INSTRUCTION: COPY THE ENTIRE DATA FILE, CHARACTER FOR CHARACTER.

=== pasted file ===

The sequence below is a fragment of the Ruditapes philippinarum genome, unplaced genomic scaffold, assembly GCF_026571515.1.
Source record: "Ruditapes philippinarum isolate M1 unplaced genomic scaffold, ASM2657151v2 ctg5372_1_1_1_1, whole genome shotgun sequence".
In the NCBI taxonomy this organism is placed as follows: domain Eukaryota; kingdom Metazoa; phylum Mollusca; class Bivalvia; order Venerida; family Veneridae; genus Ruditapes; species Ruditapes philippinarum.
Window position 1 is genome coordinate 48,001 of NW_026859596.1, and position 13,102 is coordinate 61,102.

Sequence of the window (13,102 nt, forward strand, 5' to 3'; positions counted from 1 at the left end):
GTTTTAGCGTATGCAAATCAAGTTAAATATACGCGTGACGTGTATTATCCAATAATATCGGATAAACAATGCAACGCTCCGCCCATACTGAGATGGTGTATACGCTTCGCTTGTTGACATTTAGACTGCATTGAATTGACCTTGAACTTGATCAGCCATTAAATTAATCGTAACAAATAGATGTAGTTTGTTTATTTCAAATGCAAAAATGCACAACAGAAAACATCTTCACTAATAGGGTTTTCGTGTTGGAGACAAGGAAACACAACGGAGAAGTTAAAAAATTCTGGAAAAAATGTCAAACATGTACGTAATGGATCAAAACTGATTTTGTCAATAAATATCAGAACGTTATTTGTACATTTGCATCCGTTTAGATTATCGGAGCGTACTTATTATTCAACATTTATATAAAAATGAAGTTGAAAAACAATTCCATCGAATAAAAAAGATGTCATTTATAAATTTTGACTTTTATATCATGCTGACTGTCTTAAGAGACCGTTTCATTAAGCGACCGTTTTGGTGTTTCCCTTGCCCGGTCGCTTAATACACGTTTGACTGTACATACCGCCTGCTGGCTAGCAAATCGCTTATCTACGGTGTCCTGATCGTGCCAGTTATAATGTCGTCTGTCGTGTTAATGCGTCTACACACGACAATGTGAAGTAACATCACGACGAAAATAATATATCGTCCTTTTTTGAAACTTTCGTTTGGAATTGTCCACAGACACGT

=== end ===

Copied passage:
The sequence below is a fragment of the Ruditapes philippinarum genome, unplaced genomic scaffold, assembly GCF_026571515.1.
Source record: "Ruditapes philippinarum isolate M1 unplaced genomic scaffold, ASM2657151v2 ctg5372_1_1_1_1, whole genome shotgun sequence".
In the NCBI taxonomy this organism is placed as follows: domain Eukaryota; kingdom Metazoa; phylum Mollusca; class Bivalvia; order Venerida; family Veneridae; genus Ruditapes; species Ruditapes philippinarum.
Window position 1 is genome coordinate 48,001 of NW_026859596.1, and position 13,102 is coordinate 61,102.

Sequence of the window (13,102 nt, forward strand, 5' to 3'; positions counted from 1 at the left end):
GTTTTAGCGTATGCAAATCAAGTTAAATATACGCGTGACGTGTATTATCCAATAATATCGGATAAACAATGCAACGCTCCGCCCATACTGAGATGGTGTATACGCTTCGCTTGTTGACATTTAGACTGCATTGAATTGACCTTGAACTTGATCAGCCATTAAATTAATCGTAACAAATAGATGTAGTTTGTTTATTTCAAATGCAAAAATGCACAACAGAAAACATCTTCACTAATAGGGTTTTCGTGTTGGAGACAAGGAAACACAACGGAGAAGTTAAAAAATTCTGGAAAAAATGTCAAACATGTACGTAATGGATCAAAACTGATTTTGTCAATAAATATCAGAACGTTATTTGTACATTTGCATCCGTTTAGATTATCGGAGCGTACTTATTATTCAACATTTATATAAAAATGAAGTTGAAAAACAATTCCATCGAATAAAAAAGATGTCATTTATAAATTTTGACTTTTATATCATGCTGACTGTCTTAAGAGACCGTTTCATTAAGCGACCGTTTTGGTGTTTCCCTTGCCCGGTCGCTTAATACACGTTTGACTGTACATACCGCCTGCTGGCTAGCAAATCGCTTATCTACGGTGTCCTGATCGTGCCAGTTATAATGTCGTCTGTCGTGTTAATGCGTCTACACACGACAATGTGAAGTAACATCACGACGAAAATAATATATCGTCCTTTTTTGAAACTTTCGTTTGGAATTGTCCACAGACACGT